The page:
Territorial animals lay scent marks around their territories to broadcast their presence, but these olfactory signals can both attract and repel conspecifics. Attraction or aversion can have a profound impact in terms of space use and thereby influence an individual's access to resources and mates. Here, we test the impact of chemical signals on the long-term space use and activity of receivers, comparing the response of males and females, territory holders, and temporary visitors in Sceloporus undulatus lizards in the field. We placed either male femoral gland secretions (chemical) or blank (control) cues on resident male landmarks, repeatedly over 5 d, while monitoring the activity and location of all lizards in the vicinity. We found that resident males and females, but not non-resident males, were active on more days near landmarks treated with chemical cues than landmarks treated with control cues. Non-resident males remained closer to chemical than control cues. These results suggest that territorial scent marks are attractive to conspecifics and impact space use, but that the specific effects depend on receiver sex and residency status. Such subtle or gradual changes in behavior may frequently be overlooked by short-term choice experiments. Future studies investigating the behavioral significance of a communicative signal should consider these finer details of behavior for a more comprehensive assessment.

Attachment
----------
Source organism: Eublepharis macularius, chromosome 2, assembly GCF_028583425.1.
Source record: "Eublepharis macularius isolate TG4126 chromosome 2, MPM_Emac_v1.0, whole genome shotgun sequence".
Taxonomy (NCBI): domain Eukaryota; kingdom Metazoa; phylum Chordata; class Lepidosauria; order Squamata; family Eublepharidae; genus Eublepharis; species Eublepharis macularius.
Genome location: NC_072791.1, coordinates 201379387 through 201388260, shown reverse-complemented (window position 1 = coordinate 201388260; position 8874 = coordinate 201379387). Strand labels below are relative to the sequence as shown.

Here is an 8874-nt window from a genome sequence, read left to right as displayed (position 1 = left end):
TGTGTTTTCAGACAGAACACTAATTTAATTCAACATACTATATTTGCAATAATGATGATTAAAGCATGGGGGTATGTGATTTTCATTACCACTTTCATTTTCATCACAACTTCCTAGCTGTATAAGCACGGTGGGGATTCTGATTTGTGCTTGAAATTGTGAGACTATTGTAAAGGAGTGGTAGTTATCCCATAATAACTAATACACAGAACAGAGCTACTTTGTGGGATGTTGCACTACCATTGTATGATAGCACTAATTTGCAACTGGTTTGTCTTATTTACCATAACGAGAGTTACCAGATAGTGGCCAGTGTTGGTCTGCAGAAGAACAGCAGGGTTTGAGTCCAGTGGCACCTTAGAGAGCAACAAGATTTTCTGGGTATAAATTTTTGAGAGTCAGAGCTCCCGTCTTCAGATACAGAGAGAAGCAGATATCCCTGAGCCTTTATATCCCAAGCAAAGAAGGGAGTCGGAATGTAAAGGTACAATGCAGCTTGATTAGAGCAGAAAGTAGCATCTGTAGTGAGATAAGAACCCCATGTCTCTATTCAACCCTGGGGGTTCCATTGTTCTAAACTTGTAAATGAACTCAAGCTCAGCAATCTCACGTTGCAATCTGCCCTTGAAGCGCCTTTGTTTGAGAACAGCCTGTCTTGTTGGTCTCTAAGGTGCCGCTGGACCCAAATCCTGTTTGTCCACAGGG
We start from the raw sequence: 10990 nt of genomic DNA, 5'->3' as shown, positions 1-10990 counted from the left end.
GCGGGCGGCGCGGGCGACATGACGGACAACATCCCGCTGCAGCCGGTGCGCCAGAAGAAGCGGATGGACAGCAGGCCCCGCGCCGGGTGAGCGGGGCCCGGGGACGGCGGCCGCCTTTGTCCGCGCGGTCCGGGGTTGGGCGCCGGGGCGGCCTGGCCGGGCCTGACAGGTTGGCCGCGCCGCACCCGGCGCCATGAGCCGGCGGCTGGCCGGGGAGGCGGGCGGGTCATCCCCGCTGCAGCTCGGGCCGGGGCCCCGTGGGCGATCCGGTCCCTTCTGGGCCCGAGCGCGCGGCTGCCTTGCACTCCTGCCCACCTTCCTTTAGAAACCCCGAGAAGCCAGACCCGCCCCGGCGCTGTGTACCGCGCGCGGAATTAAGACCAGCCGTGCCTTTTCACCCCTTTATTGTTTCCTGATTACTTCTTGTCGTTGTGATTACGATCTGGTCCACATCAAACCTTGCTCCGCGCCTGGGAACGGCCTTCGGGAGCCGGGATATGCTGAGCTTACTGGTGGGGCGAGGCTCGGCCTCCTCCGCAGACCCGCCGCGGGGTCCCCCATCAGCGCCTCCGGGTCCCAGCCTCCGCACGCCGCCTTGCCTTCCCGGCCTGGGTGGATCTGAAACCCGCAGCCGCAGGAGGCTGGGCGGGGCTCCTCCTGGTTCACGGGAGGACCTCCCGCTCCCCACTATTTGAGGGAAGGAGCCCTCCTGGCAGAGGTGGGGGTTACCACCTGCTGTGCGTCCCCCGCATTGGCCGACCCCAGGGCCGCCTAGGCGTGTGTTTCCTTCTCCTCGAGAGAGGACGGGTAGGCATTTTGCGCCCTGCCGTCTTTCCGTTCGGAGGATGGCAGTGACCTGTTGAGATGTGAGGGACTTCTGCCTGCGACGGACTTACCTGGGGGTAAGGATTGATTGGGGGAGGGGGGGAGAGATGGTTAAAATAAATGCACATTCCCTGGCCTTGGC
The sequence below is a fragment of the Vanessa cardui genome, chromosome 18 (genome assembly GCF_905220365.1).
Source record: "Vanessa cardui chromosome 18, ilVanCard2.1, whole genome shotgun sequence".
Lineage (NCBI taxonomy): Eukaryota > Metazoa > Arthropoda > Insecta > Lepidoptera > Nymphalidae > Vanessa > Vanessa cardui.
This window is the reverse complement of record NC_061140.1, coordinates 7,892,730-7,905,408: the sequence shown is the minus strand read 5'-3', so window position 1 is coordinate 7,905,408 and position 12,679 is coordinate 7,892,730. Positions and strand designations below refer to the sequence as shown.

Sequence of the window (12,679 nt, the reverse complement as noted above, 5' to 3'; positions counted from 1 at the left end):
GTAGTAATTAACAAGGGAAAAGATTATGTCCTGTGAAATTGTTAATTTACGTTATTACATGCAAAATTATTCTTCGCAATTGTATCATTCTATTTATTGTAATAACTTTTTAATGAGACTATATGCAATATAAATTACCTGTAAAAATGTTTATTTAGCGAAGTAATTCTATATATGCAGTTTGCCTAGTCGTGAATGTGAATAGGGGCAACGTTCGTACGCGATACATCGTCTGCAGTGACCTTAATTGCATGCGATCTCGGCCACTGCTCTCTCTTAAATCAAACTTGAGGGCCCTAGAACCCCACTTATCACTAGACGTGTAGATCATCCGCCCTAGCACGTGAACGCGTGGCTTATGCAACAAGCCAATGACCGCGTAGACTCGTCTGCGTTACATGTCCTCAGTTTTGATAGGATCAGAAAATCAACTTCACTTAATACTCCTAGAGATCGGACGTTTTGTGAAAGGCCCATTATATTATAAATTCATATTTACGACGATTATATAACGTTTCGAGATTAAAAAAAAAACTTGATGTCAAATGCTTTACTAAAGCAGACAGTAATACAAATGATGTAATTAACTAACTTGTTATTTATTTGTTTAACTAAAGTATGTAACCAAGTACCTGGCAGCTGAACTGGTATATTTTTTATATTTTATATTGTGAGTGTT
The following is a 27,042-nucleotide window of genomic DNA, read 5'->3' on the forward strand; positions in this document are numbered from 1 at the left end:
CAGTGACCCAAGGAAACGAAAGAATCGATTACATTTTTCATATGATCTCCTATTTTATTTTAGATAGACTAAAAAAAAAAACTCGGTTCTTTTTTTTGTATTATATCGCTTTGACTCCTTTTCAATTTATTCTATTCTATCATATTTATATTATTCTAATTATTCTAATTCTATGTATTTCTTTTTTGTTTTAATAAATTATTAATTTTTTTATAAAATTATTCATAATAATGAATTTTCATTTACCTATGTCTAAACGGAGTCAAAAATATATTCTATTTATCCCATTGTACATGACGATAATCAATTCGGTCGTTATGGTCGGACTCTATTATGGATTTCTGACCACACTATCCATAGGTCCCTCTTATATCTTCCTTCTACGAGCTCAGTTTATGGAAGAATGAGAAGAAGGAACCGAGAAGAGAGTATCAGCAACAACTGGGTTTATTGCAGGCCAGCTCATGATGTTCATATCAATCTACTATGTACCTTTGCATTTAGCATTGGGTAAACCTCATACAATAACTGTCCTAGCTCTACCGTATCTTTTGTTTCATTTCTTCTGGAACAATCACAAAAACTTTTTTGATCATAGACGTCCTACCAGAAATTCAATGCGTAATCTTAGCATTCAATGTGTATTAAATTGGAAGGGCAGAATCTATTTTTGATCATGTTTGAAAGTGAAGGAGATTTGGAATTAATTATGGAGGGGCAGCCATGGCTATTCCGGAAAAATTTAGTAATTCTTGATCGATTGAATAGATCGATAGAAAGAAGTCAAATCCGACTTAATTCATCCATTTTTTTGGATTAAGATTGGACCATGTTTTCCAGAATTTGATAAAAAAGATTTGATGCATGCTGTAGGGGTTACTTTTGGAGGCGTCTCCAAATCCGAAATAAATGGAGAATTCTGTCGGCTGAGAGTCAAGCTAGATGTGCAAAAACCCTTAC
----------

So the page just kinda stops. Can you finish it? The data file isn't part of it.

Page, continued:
- chemical signal
- space use
ASJC Scopus subject areas
- Ecology, Evolution, Behavior and Systematics
- Animal Science and Zoology